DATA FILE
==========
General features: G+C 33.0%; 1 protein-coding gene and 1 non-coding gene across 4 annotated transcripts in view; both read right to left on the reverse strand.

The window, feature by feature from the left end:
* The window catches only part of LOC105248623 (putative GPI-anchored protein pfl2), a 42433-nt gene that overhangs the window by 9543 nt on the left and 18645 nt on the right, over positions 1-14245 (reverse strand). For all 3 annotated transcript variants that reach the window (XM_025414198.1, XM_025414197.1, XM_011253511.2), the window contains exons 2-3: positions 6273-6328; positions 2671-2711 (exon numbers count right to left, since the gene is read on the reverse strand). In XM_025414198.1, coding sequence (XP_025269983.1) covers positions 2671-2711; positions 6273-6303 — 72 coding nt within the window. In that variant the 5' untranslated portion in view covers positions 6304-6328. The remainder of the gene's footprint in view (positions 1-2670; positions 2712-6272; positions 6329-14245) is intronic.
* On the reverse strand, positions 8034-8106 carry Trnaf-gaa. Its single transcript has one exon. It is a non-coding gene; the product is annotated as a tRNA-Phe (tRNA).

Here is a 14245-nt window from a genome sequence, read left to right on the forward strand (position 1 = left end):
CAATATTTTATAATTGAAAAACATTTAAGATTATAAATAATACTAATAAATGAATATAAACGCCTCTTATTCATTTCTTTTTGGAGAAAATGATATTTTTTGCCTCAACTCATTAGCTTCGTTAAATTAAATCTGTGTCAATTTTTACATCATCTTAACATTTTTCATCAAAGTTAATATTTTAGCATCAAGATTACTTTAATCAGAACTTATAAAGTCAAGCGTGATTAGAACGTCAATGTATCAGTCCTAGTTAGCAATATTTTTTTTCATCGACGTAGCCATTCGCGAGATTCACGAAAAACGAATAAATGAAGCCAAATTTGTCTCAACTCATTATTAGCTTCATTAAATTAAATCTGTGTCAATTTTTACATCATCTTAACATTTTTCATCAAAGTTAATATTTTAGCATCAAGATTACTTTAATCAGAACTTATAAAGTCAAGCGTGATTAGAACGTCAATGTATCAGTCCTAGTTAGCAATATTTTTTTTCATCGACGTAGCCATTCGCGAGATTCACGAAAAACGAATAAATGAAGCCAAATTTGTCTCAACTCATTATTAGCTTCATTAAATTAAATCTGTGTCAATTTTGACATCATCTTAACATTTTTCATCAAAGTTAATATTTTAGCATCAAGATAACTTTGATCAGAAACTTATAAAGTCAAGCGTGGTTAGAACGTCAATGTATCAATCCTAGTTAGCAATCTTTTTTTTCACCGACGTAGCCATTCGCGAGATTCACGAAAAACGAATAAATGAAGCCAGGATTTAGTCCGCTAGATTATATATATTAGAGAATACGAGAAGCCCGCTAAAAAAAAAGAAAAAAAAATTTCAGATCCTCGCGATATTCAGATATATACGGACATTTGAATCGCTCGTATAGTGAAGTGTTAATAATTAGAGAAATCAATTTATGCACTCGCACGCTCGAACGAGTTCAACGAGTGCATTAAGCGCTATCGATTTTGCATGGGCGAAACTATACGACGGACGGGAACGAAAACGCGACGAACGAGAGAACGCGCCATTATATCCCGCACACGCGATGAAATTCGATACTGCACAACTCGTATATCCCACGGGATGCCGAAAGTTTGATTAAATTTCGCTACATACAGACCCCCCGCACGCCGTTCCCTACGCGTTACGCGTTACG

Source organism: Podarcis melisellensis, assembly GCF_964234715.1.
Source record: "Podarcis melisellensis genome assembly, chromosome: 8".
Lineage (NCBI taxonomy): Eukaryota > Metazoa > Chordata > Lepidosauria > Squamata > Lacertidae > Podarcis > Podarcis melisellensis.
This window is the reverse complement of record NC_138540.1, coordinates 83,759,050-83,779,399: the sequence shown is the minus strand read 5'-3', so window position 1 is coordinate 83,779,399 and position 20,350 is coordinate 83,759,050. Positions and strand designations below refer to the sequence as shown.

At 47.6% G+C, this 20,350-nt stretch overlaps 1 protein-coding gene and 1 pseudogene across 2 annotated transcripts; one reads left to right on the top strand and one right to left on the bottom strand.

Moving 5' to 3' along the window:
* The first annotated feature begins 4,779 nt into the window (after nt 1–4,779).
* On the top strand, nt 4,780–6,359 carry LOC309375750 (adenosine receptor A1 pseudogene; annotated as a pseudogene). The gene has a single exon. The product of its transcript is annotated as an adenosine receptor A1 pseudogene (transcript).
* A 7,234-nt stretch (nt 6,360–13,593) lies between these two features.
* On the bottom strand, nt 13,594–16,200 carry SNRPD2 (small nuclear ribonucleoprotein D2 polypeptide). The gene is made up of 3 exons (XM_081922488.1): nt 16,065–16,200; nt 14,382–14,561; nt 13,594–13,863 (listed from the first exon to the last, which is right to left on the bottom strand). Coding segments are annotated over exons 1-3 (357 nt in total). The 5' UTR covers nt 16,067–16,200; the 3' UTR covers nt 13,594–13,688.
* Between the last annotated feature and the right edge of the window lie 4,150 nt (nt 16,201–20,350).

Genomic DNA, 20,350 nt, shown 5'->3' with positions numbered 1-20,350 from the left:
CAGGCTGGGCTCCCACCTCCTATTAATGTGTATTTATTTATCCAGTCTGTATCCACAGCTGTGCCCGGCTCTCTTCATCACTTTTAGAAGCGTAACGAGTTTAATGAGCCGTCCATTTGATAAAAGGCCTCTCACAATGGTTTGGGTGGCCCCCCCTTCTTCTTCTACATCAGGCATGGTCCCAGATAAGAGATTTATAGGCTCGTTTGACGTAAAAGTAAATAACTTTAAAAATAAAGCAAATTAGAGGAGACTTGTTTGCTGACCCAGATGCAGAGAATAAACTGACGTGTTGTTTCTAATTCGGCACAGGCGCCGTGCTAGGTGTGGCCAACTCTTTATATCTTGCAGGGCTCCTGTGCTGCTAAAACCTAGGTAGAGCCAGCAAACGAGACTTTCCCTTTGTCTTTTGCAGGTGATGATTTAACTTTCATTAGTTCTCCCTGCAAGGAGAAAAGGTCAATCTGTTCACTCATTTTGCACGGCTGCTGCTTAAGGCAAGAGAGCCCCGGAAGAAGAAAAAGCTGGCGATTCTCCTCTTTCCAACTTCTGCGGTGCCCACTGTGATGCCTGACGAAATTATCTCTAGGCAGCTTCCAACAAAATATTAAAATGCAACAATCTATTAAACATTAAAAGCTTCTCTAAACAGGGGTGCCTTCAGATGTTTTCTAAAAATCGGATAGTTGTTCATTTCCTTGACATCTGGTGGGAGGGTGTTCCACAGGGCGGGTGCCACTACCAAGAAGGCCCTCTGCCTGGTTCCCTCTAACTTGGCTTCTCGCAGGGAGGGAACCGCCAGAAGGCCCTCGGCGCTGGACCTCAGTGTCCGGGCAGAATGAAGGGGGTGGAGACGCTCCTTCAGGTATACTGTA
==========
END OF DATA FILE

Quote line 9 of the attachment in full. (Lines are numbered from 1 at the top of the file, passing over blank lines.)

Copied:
Lineage (NCBI taxonomy): Eukaryota > Metazoa > Chordata > Lepidosauria > Squamata > Lacertidae > Podarcis > Podarcis melisellensis.